California brick
CALIFORNIA BRICKS


Juan Bernard

Juan Bernard, 1889.
Juan Bernard, 1889.

History


Juan Bernard was born in 1824 at St. Marie, in the Canton of St. Tessin, Switzerland. His given name was Jean, which was often misspelled in the papers and directories as John, but he was better known as Juan. His surname was also misspelled in the papers and directories as Bermuda or Bernardo. He first worked as a contractor under the French government in Algiers, Africa, where he constructed roads and furnished bricks. In 1850, he was called to California by the gold rush. He went to San Francisco, via Cape Horn, and then went to the mines. Later he went Sonora, Mexico, with a French colony. In 1852, he arrived in Los Angeles with Edward Nand Guiol and other French pioneers. He established a brickyard on Buena Vista Street (now Broadway) at Bernard Street in Los Angeles. In 1866, he married Dona Susana Machado, the daughter of Don Agustin and Dona Romona Machado, and raised 11 children. They resided on Main Street, where the U. S. Government later built a post office and courthouse.

No description of Bernard's brickyard was found. From the brickyard location and surviving bricks, it appears that Bernard mined the soil from pits on his property, which was on the west side of what is now Broadway at Bernard Street. The material here was deposited by the Los Angeles River, which is situated just to the east of the brickyard property. The clay was dug and put into a pug mill to be mixed and tempered with water. Some screening of the material was done to eliminate large rocks in the mix. The mixture was then shoveled into wooden molds to form standard shaped bricks. The wet bricks were laid out on the ground to dry. When the bricks were sufficiently dried, they were stacked in a field kiln to be fired. The range of firing produced hard to soft bricks. The fired bricks were stacked in the yard for sale. Wagons were used to transport the bricks to the building job sites. According to Boyle Workman, Chinese were probably employed in making the bricks here.

In July 1874, it was reported in the local newspaper that Bernard had one million bricks for sale. In March 1876, Bernard reported 700,000 bricks available for sale. Bernard bricks were used primarily for building projects in the City of Los Angeles. Bernard used his bricks for his own business buildings, such as for the Bernard Block (1883), a hotel containing 100 rooms, on First Street between Main and Spring streets. Bernard supplied brick for many other buildings, such as at Riley's store on First Street and a building on San Fernando Street. He also supplied the bricks for the St. Vibiana Cathedral (1876) at Main and Second streets in Los Angeles. Brick samples from the St. Vibiana Cathedral and the brickyard site provided the description of Bernard brick below.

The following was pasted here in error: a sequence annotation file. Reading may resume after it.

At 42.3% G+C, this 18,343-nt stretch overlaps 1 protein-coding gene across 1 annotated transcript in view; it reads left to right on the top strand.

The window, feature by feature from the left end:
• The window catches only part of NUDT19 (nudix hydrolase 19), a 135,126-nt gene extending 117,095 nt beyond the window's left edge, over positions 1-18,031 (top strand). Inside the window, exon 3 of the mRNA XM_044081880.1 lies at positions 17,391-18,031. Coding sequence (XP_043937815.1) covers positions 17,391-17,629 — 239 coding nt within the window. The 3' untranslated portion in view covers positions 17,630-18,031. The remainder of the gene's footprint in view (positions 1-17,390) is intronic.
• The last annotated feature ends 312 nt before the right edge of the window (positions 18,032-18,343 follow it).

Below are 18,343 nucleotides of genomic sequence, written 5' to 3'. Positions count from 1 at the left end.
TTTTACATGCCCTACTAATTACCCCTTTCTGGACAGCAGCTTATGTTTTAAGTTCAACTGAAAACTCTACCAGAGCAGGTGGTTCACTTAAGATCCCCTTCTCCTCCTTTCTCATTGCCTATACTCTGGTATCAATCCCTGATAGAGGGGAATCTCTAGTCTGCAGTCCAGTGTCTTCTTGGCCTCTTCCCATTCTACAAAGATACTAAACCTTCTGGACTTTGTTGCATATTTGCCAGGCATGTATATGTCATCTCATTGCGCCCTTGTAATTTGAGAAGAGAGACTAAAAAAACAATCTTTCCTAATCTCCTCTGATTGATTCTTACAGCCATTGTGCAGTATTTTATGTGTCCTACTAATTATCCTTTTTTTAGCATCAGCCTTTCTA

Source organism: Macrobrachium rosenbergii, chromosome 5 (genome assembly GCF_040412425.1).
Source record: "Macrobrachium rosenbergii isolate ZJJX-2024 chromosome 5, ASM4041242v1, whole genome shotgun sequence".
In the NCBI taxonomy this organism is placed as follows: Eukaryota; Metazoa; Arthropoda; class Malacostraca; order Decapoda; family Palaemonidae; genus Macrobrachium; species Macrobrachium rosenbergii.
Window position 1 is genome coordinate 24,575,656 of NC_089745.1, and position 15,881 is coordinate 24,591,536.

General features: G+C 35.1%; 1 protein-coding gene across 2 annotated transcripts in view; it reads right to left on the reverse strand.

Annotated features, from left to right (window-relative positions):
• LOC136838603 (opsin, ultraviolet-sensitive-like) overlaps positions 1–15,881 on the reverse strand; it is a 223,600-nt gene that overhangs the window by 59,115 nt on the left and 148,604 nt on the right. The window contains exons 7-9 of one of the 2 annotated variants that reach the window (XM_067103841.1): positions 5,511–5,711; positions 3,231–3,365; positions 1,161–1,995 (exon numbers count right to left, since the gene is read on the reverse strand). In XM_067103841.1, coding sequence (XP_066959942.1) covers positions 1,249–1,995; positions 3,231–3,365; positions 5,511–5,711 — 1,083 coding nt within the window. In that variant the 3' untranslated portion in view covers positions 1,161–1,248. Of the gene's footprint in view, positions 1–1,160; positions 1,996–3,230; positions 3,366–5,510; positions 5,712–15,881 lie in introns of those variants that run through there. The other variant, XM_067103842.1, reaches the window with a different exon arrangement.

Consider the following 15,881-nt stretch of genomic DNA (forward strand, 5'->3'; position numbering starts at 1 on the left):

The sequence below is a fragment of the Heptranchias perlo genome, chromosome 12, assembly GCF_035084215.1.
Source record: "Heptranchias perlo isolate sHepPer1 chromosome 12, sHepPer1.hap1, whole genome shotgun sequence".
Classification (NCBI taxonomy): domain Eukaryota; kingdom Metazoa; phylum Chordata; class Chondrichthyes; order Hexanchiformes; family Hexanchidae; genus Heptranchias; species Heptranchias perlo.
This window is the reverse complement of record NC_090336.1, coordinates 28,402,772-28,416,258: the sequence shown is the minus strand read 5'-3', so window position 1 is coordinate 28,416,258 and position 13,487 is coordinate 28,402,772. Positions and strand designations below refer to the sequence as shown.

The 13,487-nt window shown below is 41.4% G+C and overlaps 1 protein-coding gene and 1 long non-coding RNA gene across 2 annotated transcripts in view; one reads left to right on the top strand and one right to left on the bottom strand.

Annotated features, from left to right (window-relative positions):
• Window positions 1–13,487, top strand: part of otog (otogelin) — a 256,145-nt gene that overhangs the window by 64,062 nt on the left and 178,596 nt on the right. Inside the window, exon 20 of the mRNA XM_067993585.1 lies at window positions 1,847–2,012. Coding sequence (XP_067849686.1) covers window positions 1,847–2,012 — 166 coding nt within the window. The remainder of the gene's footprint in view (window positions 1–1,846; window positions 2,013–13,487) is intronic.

Bernard left the brick business around the mid-1880s. Bricks in buildings dating from 1852 to about 1885 in Los Angeles may be Bernard's. About 1873, Bernard embarked in the wine business and other enterprises. Juan Bernard passed away on January 27, 1889 at the age of 64 years, 5 months, and 7 days. The Bernard brickyard site on Broadway disappeared under commercial buildings, which are now part of Chinatown.

Bernard Brick

Bernard common brick is red to orange-red and uniform in color. Underfired brick tend to be orange-red. Form is good with straight dull edges and dull corners. Surface has a fine quartz-rich sand coating with a few visible white quartz. Sides may have stack indentations. Top face is rough and heavily pitted with a longitudinal strike. Bottom face is smooth with minor pits. Minor cracks and spalling may be present. Interior consists of a porous quartz-rich sandy clay with 10 to 20 percent subrounded to subangular white quartz, mostly 1/16 inch in diameter, but can be as much as 1/2 inch in diameter. Some of the quartz has orange staining. Rare white shale up to 1/4 inch in diameter may be present. This brick was made using the soft-mud process. Length 8, width 3 3/4 - 3 7/8, height 2 3/8 - 2 1/2 inches.

View of the side of Bernard common brick.
View of the side of Bernard common brick.

View of the side of Bernard common brick bat.
View of the side of Bernard common brick bat.

View of the end of Bernard common brick.
View of the end of Bernard common brick.
White mortar is covering the right side.

View of the bottom of Bernard common brick.
View of the bottom of Bernard common brick bat.

View of the top of Bernard common brick.
View of the rough top of Bernard common brick bat.
White mortar is covering the upper right side of bat.

View of the interior of Bernard common brick.
View of the interior of Bernard common brick.

View of the interior of Bernard common brick.
View of the interior of Bernard common brick.

References

An Illustrated History of Los Angeles County, The Lewis Publishing Company, Chicago, Illinois, 1889.

Bernard Machado La Cantera Vineyard, http://wp.walnutcitywineworks.com/bernard-machado/ (accessed April 22, 2017).

Building Prospects, Los Angeles Herald, March 14, 1876.

Died, Los Angeles Herald, January 28, 1889.

Find A Grave, www.findagrave.com (accessed May 7, 2014).

Los Angeles City Directory, 1872.

Los Angeles City Directory, 1873.

Los Angeles City Directory, 1875.

Los Angeles Herald, December 19, 1882.

Los Angeles Herald, July 25, 1874.

Los Angeles Herald, March 4, 1883.

Los Angeles Herald, October 15, 1873.

Los Angeles Herald, September 3, 1882.

Making Room, Los Angeles Herald, November 2, 1883.

Workman, Boyle, Boyle Workman's The City That Grew, The Southland Publishing Company, Los Angeles, 1935.

Copyright 2017 Dan Mosier

Contact Dan Mosier at danmosier@earthlink.net.